Camunda Team Blog

Gaining insight into the Performance of camunda Process Engine

Written by Daniel Meyer on , under Execution category.
The camunda process engine has a very active codebase and is constantly evolving. Only last week we did a major refactoring, re-implementing the way the BPMN Boundary Event, Event Subprocess, Terminate End Event and similar constructs work. In summer we introduced an activity instance model and rewrote the history implementation, turning it into a fire-and-forget event stream. We also constantly add new features such as incidents and many others.
When doing such refactorings, the extensive process engine testsuite gives us the confidence that we do not break existing functionality from a functional perspective (process engine currently has 1669 Testases, over 500 were added last year). On top of that, we put quite some effort into database migration testing, making sure that you can migrate running process instances from one version of camunda BPM to another. However, one important thing that we did not systematically track until now is process engine performance. We did do intermittent benchmarks whenever we did major changes but until now we did not track performance systematically.
In this post I want to give a short insight into the process engine performance testsuite we are currently setting up and the design goals behind it.

We are currently setting up a performance testsuite in the camunda BPM platform repository. The testsuite is located in the qa/ folder and can be run as part of the maven build. (See project README for details.) We are still at the beginning of this effort but I wanted to share some insights early on.

Goals of the Performance Testsuite

The performance test suite will serve three main goals:
  • Systematically tracking the evolution of the process engine performance over time,
  • Serving as a tool for process engine optimization,
  • Producing results for different process engine features and configurations.
Tracking performance over time is important due to the refactorings we do in the process engine codebase and the new features we constantly add. When adding a feature or when changing an existing feature, we want to see how this change impacts performance. Does the change make the process engine slower?

The testsuite shall also serve as a tool for optimization. The main source for optimizations in the process engine is looking at the database communication profile. Database communication constitutes the main bottleneck when it comes to process engine performance. If you can optimize database communication, the process engine will be faster. This is why the performance testsuite also provides the possibility to perform Database Sql Statement logging, counting the INSERTs, DELETEs, SELECTs and UPDATEs, performed by a test run. 

Finally, we want to produce results for different features and configurations of the process engine. We want to provide answers to questions like "How does turning on history logging impact performance?", "What's the cost of a process variable?", "How do different BPMN constructs behave?". We can also run the testsuite against different databases and gain insight into the differences of these databases when used as persistence provider for the process engine.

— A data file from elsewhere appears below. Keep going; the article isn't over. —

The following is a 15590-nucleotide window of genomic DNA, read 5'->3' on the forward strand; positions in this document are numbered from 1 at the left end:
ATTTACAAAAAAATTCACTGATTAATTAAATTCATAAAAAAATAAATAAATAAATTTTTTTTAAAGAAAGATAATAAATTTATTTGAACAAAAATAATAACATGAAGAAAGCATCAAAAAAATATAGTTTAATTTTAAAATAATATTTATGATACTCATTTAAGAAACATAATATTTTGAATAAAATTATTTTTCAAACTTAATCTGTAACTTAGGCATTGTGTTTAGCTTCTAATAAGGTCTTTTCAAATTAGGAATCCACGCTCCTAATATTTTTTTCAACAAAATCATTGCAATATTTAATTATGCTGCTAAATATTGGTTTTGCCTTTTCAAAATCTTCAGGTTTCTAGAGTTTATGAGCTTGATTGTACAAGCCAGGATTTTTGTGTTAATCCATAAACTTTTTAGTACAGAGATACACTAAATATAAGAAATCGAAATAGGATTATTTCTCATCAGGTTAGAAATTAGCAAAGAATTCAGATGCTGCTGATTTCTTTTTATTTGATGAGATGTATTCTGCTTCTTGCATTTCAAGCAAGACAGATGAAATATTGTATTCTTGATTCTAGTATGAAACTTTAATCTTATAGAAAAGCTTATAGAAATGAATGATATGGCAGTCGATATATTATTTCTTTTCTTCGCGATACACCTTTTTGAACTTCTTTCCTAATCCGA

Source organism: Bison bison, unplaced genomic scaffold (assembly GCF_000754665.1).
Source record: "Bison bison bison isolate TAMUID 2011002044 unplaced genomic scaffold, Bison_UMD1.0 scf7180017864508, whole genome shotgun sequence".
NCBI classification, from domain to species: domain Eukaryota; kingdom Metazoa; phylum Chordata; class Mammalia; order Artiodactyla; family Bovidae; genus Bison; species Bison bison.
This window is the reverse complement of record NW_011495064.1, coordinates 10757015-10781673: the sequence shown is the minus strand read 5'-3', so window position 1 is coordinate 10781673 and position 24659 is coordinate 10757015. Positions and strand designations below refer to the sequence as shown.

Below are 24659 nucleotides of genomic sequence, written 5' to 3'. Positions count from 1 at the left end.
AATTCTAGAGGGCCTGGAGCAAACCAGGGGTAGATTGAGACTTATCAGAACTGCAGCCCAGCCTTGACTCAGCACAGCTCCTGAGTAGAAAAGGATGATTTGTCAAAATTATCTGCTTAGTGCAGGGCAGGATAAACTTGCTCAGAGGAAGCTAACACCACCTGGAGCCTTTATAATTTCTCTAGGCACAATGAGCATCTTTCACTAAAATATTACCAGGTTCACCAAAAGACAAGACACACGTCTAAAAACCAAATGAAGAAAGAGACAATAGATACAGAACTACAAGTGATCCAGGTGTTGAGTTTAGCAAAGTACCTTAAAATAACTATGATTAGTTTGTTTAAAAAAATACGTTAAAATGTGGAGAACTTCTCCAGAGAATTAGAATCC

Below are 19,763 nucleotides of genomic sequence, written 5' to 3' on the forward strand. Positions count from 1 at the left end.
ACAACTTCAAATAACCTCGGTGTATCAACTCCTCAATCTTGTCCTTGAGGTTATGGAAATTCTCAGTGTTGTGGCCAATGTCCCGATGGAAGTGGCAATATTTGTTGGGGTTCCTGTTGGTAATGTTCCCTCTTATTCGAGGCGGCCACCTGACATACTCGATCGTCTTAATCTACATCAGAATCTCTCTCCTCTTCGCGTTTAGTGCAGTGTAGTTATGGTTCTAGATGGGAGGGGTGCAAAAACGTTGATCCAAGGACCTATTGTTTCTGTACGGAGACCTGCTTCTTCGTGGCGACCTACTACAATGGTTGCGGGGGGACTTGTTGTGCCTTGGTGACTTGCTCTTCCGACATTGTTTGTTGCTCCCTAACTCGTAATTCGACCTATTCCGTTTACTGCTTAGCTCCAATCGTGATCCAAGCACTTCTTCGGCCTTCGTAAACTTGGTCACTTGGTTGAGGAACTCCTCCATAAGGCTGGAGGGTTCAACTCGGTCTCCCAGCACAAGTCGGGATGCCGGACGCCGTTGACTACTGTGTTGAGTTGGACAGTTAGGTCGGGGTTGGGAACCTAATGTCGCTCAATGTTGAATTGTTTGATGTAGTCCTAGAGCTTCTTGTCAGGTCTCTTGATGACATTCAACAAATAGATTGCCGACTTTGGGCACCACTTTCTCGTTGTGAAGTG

The benchmark runs the performance testsuite in multiple passes. Each pass will perform a configurable number of iterations on a certain number of threads. The first pass will use one thread, the second one two threads, the third one three threads and so forth. The benchmark gives some relative numbers as to how long it takes to run a certain process in a number of iterations with a given amount of threads. It will also show to which extent adding more threads will influence the performance numbers (scale up).

The Sql Statement Log

The Sql Statement Log allows gaining insight into the process engine's communication profile with the database, counting the INSERTs, UPDATEs, DELETEs and SELECTs performed by a testrun. This is interesting since the database communication is the main source of performance bottlenecks. It also provides the most potential for optimizations.

Output of a Performance Test

A performance test will produce a list of JSON files in the target/results/ folder of a project. The JSON files contain detailed data about the performance test. The following is the output of an individual SQL statement log for a process consisting solely of a message start event:

  "testName" : "StartEventPerformanceTest.messageStartEvent",
  "configuration" : {
    "numberOfThreads" : 1,
    "numberOfRuns" : 1,
    "testWatchers" : ""
  "passResults" : [ {
    "duration" : 8,
    "numberOfThreads" : 1,
    "stepResults" : [ {
      "stepName" : "StartProcessInstanceByMessageStep",
      "resultData" : [ {
        "statementType" : "SELECT_MAP",
        "statement" : "selectMessageStartEventSubscriptionByName",
        "durationMs" : 1
      }, {
        "statementType" : "SELECT_MAP",
        "statement" : "selectProcessDefinitionById",
        "durationMs" : 1
      }, {
        "statementType" : "INSERT",
        "statement" : "insertHistoricProcessInstanceEvent",
        "durationMs" : 1
      }, {
        "statementType" : "INSERT",
        "statement" : "insertHistoricActivityInstanceEvent",
        "durationMs" : 1
      } ]
    } ]
  } ]

Aggregating the Results

The performance test suite then allows to aggregate the reults of all individual test runs into an aggregated report which is rendered in both HTML and JSON format: 

The Html report can be read by us developers and the JSON report allows us to process the aggregated results further. For instance, we can compare two executions of the testsuite and get insight into whether performance turned to the better or the worse.